Have you ever received a prescription from the pharmacy after your doctor stopped prescribing the medicine? Many pharmacists have been dispensing drugs even after doctors discontinue the patient’s prescription. In fact, a recent study revealed that 1 in 100 prescriptions were filled by pharmacies after doctors canceled the prescription.
This study, published in the Annals of Internal Medicine, looked at 30,406 adult health records and discovered that 1,218 prescribed drugs were filled by pharmacists even though doctors had stopped prescription refills.
According to a former CVS pharmacy technician, Anna Namnard, who is suing CVS, she and other employees were forced “to fill prescriptions in a way that went against store policies and possibly the law.” Her lawsuit claims that she was told to refill these questionable prescriptions, and not waste time by calling doctors or getting patients’ permission, in order to meet strict quotas.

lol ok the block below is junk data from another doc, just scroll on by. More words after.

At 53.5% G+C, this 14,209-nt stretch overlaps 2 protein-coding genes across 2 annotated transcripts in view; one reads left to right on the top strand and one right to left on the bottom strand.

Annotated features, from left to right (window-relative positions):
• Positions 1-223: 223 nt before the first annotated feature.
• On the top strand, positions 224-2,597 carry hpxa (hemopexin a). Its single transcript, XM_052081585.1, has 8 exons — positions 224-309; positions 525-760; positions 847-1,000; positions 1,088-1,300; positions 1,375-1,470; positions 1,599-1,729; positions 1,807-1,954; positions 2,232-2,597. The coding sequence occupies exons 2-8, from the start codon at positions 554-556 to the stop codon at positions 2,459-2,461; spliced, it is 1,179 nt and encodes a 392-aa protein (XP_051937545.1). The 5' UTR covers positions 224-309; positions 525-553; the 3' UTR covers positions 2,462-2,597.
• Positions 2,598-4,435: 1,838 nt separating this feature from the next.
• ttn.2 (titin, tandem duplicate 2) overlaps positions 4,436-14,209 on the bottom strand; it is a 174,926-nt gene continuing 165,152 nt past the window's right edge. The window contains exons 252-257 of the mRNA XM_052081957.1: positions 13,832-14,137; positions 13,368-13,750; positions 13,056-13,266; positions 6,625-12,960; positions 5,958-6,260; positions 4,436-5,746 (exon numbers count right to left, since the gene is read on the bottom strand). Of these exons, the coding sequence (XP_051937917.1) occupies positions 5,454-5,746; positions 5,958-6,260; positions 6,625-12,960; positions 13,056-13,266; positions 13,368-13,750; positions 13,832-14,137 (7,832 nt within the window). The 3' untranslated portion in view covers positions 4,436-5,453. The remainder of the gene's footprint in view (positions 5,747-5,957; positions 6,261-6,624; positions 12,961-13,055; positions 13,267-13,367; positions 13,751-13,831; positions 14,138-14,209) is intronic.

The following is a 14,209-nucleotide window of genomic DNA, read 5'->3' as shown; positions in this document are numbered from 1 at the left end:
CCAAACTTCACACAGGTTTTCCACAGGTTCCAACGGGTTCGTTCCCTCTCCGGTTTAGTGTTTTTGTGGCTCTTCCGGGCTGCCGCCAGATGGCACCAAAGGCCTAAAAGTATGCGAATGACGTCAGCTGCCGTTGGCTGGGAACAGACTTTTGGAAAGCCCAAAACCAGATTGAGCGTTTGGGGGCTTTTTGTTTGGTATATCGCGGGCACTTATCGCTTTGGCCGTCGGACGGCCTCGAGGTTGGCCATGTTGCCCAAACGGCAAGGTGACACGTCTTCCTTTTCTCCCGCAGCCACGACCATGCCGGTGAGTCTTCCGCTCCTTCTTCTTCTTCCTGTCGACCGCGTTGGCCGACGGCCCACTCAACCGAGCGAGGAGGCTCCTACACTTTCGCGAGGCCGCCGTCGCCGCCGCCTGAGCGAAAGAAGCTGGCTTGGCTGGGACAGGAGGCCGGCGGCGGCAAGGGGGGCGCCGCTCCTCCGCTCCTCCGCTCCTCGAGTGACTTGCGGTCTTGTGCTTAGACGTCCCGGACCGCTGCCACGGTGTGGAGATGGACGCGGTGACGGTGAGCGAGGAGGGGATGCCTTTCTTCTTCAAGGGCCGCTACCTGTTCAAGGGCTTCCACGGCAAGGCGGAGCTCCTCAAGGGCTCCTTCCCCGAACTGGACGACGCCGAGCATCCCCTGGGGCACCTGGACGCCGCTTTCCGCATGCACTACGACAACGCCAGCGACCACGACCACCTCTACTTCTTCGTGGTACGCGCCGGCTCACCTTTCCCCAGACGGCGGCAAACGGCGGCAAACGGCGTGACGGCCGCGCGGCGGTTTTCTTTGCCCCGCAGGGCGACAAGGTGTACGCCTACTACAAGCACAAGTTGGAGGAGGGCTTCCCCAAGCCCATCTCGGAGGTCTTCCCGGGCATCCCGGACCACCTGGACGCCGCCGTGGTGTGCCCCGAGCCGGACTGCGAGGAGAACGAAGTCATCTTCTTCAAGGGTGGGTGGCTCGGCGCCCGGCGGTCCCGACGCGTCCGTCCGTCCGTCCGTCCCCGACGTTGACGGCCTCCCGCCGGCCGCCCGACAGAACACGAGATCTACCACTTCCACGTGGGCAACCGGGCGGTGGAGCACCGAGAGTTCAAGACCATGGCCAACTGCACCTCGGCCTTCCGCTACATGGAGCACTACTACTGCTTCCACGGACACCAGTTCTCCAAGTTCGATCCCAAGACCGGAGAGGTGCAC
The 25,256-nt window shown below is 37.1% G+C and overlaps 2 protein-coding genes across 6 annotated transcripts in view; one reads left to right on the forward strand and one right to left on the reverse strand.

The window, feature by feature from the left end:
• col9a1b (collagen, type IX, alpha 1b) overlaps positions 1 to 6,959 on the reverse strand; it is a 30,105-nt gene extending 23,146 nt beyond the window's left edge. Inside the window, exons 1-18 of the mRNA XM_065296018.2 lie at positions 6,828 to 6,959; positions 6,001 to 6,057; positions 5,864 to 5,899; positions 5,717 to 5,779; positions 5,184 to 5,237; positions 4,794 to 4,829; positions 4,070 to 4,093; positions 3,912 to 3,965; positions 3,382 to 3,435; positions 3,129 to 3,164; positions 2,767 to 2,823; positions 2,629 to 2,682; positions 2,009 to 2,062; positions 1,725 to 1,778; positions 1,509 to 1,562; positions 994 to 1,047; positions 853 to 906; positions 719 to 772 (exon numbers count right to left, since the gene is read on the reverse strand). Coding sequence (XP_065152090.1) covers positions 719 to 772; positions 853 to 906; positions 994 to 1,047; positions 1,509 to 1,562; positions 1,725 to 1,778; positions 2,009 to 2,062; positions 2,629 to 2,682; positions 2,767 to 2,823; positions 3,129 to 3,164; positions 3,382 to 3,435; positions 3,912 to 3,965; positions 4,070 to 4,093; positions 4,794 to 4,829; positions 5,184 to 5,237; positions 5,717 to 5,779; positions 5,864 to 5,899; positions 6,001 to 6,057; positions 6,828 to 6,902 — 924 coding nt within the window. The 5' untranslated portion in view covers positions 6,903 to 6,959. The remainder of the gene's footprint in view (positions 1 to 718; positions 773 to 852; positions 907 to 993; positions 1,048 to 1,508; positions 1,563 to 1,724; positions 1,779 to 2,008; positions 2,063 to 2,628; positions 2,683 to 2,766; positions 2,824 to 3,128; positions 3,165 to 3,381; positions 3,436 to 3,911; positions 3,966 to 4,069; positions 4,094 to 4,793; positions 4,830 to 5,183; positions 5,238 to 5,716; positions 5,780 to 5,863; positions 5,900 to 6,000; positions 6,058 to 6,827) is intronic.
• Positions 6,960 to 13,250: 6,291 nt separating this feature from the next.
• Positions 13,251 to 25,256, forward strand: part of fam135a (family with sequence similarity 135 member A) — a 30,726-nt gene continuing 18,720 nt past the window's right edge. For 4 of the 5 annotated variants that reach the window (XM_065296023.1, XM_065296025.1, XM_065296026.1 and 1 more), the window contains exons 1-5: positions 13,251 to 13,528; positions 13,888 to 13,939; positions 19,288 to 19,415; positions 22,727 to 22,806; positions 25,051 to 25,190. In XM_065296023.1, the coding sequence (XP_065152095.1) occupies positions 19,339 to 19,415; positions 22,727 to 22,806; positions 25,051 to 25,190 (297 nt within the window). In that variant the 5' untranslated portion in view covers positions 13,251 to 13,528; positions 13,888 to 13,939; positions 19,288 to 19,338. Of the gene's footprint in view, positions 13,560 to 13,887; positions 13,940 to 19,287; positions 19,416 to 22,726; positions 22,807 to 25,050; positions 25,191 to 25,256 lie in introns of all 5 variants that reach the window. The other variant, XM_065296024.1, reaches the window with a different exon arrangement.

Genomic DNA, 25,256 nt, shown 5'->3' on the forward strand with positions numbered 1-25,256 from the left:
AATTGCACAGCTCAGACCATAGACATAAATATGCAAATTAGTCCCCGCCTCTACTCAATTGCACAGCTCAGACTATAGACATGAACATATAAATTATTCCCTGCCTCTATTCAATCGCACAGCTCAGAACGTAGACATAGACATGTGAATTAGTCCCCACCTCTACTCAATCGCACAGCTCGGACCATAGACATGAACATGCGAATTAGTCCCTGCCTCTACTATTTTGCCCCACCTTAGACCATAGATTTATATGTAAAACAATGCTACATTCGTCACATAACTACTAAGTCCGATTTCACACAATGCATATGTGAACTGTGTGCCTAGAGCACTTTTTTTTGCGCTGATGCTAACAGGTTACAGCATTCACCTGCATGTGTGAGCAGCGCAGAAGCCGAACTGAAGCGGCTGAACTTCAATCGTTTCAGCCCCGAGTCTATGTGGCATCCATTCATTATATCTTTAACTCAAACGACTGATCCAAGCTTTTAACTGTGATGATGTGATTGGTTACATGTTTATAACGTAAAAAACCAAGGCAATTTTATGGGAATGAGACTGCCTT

Not only was she told to enroll prescriptions into the pharmacy’s ReadyFill Program, she also said that CVS pharmacists would change prescription details such as drug quantities without informing the doctor or getting the doctor’s permission. They were pressured to meet quotas and fill prescriptions quickly, which could potentially cause serious harm to patients if drug errors were made.
Some experts say pharmacists are human and simply make mistakes – for example, not catching that the prescription shouldn’t be refilled because it was cancelled by the doctor. However, others say that pharmacies and pharmacists are conscious of what they are doing. They continue to refill prescriptions because they get graded by the patients on how fast orders are filled.
If you or a loved one was harmed by a negligent pharmacist at CVS or at another pharmacy, please call a pharmacy error attorney at Kennedy Hodges, L.L.P. at 888-526-7616 for a free consultation today.